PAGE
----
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Editor’s Journal: Of memory and meaning

Walk through Arlington National Cemetery at this time of year, and it is hard not to be completely overcome with the sheer beauty of the place. The sunsets are breathtaking. The wind coming off the Potomac River rustles through the leaves which have now erupted into lovely Fall colors. Get past the highly trafficked tourist areas of the cemetery and the sound of that wind can be eerily haunting to most anyone who silently stops to read the names of men and women chiseled on the bone- white, 24-inch-tall headstones arranged row upon row. As far as the eye can see, these graves appear strikingly beautiful, and it is easy to forget that this is a place of great sorrow. Beyond the pageantry of the volleys of seven rifles shot three times heard every so often in the distance comes little reminder that this is a place for those who either died in war or the final resting place for those who served in the United States armed forces.

War is the most striking reminder of sin known to man. Just war theory and all the accompanying philosophical and theological debates surrounding armed conflict between nations matter little to the mother who sits before a flag-draped casket containing the body of her only son killed by an enemy’s bullet. Wives come here to say good-bye to husbands. Children come to view perhaps the only visible reminder to them that they had a father or brother or sister who never came home. Arlington Cemetery tells them why.

Soldiers are a different breed of citizen. They are trained to actually work for their own death (if need be) in service to their country. It is their duty to do so. Their glory is in their service to those who will never know their name or remember their valor. And, in truth, fewer and fewer are remembering these days that war is a staple of existence in this fallen world. Even more sad—fewer care that someone died so they might be free.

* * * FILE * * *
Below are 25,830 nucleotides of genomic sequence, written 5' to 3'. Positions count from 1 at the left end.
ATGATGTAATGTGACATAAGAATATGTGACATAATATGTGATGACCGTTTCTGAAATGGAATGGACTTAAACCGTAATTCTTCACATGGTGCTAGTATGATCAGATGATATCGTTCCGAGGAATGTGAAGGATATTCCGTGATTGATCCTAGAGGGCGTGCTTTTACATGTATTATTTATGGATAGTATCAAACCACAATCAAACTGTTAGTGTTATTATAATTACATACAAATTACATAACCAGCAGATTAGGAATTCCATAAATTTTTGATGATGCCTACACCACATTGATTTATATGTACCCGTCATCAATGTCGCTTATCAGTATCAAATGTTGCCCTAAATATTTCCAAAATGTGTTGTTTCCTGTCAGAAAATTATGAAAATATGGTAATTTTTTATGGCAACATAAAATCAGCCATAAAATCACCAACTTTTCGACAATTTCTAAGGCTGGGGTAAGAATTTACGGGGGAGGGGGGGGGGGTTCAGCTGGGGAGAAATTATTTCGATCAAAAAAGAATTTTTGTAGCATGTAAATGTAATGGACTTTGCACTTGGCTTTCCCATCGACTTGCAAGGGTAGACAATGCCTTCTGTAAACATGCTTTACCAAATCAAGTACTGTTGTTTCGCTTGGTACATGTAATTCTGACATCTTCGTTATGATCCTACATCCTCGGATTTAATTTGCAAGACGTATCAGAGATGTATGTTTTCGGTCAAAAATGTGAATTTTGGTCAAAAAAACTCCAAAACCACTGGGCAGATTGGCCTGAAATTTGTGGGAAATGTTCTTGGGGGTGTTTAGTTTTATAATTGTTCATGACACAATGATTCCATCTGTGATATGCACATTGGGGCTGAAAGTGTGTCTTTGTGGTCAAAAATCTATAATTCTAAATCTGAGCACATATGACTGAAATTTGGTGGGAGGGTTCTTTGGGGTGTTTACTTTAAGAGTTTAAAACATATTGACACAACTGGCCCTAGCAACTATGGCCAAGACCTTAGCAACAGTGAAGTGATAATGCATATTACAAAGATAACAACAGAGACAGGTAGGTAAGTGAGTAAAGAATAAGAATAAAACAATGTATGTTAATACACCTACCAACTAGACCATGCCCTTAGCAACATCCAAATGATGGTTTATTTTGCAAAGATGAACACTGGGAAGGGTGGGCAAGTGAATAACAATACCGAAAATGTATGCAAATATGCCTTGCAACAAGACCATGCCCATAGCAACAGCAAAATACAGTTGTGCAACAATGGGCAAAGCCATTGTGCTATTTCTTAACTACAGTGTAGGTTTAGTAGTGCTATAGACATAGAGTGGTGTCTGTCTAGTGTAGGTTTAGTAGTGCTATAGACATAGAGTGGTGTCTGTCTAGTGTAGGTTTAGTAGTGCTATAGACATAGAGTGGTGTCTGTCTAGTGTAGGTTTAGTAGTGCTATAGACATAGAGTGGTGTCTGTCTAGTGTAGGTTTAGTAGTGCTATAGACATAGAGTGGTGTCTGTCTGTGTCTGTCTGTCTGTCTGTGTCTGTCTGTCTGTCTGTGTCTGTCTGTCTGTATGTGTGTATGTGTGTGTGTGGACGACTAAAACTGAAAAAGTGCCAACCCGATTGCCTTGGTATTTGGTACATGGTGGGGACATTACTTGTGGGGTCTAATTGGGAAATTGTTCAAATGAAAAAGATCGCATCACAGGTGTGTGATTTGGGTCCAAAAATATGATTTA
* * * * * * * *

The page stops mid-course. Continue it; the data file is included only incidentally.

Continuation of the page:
Jesus warned in Matthew 24 that “you will hear of wars and rumors of wars.” The shock value in that statement can still produce great fear for any nation as the wicked tendencies of tyrants still dominate the world. Peace is only temporary as someone somewhere is re-arming for a fight. Jesus went on to say that his disciples “should not be alarmed, for this must take place, but the end is not yet.” Not be alarmed at war? How? “For nation will rise against nation, and kingdom against kingdom, and there will be famines and earthquakes in various places.”

Twenty-first Century Americans know all too well their technology cannot protect them from catastrophe, no matter how hard they try to shield themselves from it. Yet, Jesus interpreted wars and disasters as “birth pains.”

Ask any woman who has given birth if it is a painful experience. Their obvious answer underscores the reality of the unending pain of unending conflict until a specific time in the future known only to God when the process will be over, and all will be made right. Birth pangs are not forever, and neither is this life. Death is the wages of sin, but something comes after death for those who possess eternal life—resurrection.

This is the great hope of the Christian, and it is the only hope of the world. Looking into the casket of a fallen soldier causes this world to appear as it truly is —painful and covered with the pall of death. Walking through any cemetery is a reminder that unless Jesus returns, death is the certainty of every man.

The sadness of this Veteran’s Day is made more acute because the United States is still active in the prosecution of a war that seemingly has no end. Almost daily, the Pentagon reports of more young men and women who have died in service to their country. Behind every statistic is a father, mother, spouse, son or daughter whose life will always have an empty space because a certain soldier, sailor, airman or Marine no longer walks this Earth. This is the day for remembrance of those who have departed this life and for their families who are left behind.

Perhaps the most poignant reminder of death’s message to the living is found on the epitaph of one soldier who perished in battle: Remember me as you pass me by/For as you are now, so once was I/ As I am now so you shall be/Prepare for death to follow me.

Veteran’s Day—a time of remembrance; a time for preparation for what surely will come—death. Veteran’s Day —a time to remember what surely is to come—resurrection.

“I am the resurrection, and the life: he that believeth in Me, though he were dead, yet shall he live: And whosoever liveth and believeth in Me shall never die.” John 11:25-26.

Douglas E. Baker is executive editor of the Baptist Messenger and Communications Team leader for the Baptist General Convention of Oklahoma.

Author: Douglas Baker

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